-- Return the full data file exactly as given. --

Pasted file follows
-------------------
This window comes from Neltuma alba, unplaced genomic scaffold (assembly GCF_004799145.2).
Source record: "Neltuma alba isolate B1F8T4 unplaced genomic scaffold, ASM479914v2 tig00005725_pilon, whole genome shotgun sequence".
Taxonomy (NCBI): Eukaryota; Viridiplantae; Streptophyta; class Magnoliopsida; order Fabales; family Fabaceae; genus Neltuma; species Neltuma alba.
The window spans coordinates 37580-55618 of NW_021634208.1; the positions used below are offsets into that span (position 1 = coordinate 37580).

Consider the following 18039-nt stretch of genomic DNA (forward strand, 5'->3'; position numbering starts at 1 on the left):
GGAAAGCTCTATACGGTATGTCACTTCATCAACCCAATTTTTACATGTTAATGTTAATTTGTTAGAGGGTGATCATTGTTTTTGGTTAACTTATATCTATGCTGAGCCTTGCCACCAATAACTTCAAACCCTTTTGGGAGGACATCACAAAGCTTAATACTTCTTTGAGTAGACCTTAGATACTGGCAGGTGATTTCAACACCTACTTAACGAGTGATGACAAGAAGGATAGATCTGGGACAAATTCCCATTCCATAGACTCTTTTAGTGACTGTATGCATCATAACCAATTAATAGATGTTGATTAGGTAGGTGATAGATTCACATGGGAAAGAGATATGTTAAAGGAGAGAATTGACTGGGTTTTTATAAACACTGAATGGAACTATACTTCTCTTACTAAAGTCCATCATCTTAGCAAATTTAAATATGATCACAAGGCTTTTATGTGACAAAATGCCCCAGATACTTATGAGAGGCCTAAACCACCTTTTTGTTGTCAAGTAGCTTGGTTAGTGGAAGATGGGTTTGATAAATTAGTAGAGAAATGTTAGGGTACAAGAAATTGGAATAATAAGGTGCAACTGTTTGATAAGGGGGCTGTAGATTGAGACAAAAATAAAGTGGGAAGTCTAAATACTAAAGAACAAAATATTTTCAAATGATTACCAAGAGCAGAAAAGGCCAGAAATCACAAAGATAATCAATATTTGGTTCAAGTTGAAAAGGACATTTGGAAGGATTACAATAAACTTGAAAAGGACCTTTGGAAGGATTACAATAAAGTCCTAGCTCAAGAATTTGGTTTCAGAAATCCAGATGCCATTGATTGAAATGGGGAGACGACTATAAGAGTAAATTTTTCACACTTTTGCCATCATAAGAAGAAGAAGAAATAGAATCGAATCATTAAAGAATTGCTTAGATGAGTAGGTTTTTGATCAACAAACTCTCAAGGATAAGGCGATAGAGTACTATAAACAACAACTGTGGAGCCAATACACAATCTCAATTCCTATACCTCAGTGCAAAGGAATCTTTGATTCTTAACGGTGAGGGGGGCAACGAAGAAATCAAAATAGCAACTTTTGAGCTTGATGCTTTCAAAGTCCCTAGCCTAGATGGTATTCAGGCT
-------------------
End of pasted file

This window comes from Neltuma alba, unplaced genomic scaffold (assembly GCF_004799145.2).
Source record: "Neltuma alba isolate B1F8T4 unplaced genomic scaffold, ASM479914v2 tig00005725_pilon, whole genome shotgun sequence".
Taxonomy (NCBI): Eukaryota; Viridiplantae; Streptophyta; class Magnoliopsida; order Fabales; family Fabaceae; genus Neltuma; species Neltuma alba.
The window spans coordinates 37580-55618 of NW_021634208.1; the positions used below are offsets into that span (position 1 = coordinate 37580).

Consider the following 18039-nt stretch of genomic DNA (forward strand, 5'->3'; position numbering starts at 1 on the left):
GGAAAGCTCTATACGGTATGTCACTTCATCAACCCAATTTTTACATGTTAATGTTAATTTGTTAGAGGGTGATCATTGTTTTTGGTTAACTTATATCTATGCTGAGCCTTGCCACCAATAACTTCAAACCCTTTTGGGAGGACATCACAAAGCTTAATACTTCTTTGAGTAGACCTTAGATACTGGCAGGTGATTTCAACACCTACTTAACGAGTGATGACAAGAAGGATAGATCTGGGACAAATTCCCATTCCATAGACTCTTTTAGTGACTGTATGCATCATAACCAATTAATAGATGTTGATTAGGTAGGTGATAGATTCACATGGGAAAGAGATATGTTAAAGGAGAGAATTGACTGGGTTTTTATAAACACTGAATGGAACTATACTTCTCTTACTAAAGTCCATCATCTTAGCAAATTTAAATATGATCACAAGGCTTTTATGTGACAAAATGCCCCAGATACTTATGAGAGGCCTAAACCACCTTTTTGTTGTCAAGTAGCTTGGTTAGTGGAAGATGGGTTTGATAAATTAGTAGAGAAATGTTAGGGTACAAGAAATTGGAATAATAAGGTGCAACTGTTTGATAAGGGGGCTGTAGATTGAGACAAAAATAAAGTGGGAAGTCTAAATACTAAAGAACAAAATATTTTCAAATGATTACCAAGAGCAGAAAAGGCCAGAAATCACAAAGATAATCAATATTTGGTTCAAGTTGAAAAGGACATTTGGAAGGATTACAATAAACTTGAAAAGGACCTTTGGAAGGATTACAATAAAGTCCTAGCTCAAGAATTTGGTTTCAGAAATCCAGATGCCATTGATTGAAATGGGGAGACGACTATAAGAGTAAATTTTTCACACTTTTGCCATCATAAGAAGAAGAAGAAATAGAATCGAATCATTAAAGAATTGCTTAGATGAGTAGGTTTTTGATCAACAAACTCTCAAGGATAAGGCGATAGAGTACTATAAACAACAACTGTGGAGCCAATACACAATCTCAATTCCTATACCTCAGTGCAAAGGAATCTTTGATTCTTAACGGTGAGGGGGGCAACGAAGAAATCAAAATAGCAACTTTTGAGCTTGATGCTTTCAAAGTCCCTAGCCTAGATGGTATTCAGGCT